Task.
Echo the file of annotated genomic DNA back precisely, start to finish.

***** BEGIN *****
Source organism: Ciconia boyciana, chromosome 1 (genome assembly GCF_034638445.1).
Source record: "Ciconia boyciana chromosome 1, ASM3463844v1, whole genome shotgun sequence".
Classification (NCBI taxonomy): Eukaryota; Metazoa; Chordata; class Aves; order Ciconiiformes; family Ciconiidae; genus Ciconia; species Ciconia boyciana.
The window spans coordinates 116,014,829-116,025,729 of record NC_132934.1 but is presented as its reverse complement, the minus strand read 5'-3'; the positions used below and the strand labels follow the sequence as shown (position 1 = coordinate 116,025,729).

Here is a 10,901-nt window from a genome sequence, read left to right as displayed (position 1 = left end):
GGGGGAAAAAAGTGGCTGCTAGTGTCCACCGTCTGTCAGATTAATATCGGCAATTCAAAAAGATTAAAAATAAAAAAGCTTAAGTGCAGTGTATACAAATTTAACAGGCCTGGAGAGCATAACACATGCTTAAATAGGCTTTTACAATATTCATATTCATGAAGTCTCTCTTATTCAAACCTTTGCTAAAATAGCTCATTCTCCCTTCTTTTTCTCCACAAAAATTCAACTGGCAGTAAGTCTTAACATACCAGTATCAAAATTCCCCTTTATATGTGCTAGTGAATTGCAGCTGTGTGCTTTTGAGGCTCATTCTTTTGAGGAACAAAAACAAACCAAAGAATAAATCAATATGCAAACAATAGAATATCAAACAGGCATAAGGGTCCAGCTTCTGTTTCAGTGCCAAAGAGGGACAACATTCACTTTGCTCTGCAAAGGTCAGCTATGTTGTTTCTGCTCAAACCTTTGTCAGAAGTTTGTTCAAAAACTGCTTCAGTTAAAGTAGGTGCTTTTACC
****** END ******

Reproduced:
Source organism: Ciconia boyciana, chromosome 1 (genome assembly GCF_034638445.1).
Source record: "Ciconia boyciana chromosome 1, ASM3463844v1, whole genome shotgun sequence".
Classification (NCBI taxonomy): Eukaryota; Metazoa; Chordata; class Aves; order Ciconiiformes; family Ciconiidae; genus Ciconia; species Ciconia boyciana.
The window spans coordinates 116,014,829-116,025,729 of record NC_132934.1 but is presented as its reverse complement, the minus strand read 5'-3'; the positions used below and the strand labels follow the sequence as shown (position 1 = coordinate 116,025,729).

Here is a 10,901-nt window from a genome sequence, read left to right as displayed (position 1 = left end):
GGGGGAAAAAAGTGGCTGCTAGTGTCCACCGTCTGTCAGATTAATATCGGCAATTCAAAAAGATTAAAAATAAAAAAGCTTAAGTGCAGTGTATACAAATTTAACAGGCCTGGAGAGCATAACACATGCTTAAATAGGCTTTTACAATATTCATATTCATGAAGTCTCTCTTATTCAAACCTTTGCTAAAATAGCTCATTCTCCCTTCTTTTTCTCCACAAAAATTCAACTGGCAGTAAGTCTTAACATACCAGTATCAAAATTCCCCTTTATATGTGCTAGTGAATTGCAGCTGTGTGCTTTTGAGGCTCATTCTTTTGAGGAACAAAAACAAACCAAAGAATAAATCAATATGCAAACAATAGAATATCAAACAGGCATAAGGGTCCAGCTTCTGTTTCAGTGCCAAAGAGGGACAACATTCACTTTGCTCTGCAAAGGTCAGCTATGTTGTTTCTGCTCAAACCTTTGTCAGAAGTTTGTTCAAAAACTGCTTCAGTTAAAGTAGGTGCTTTTACC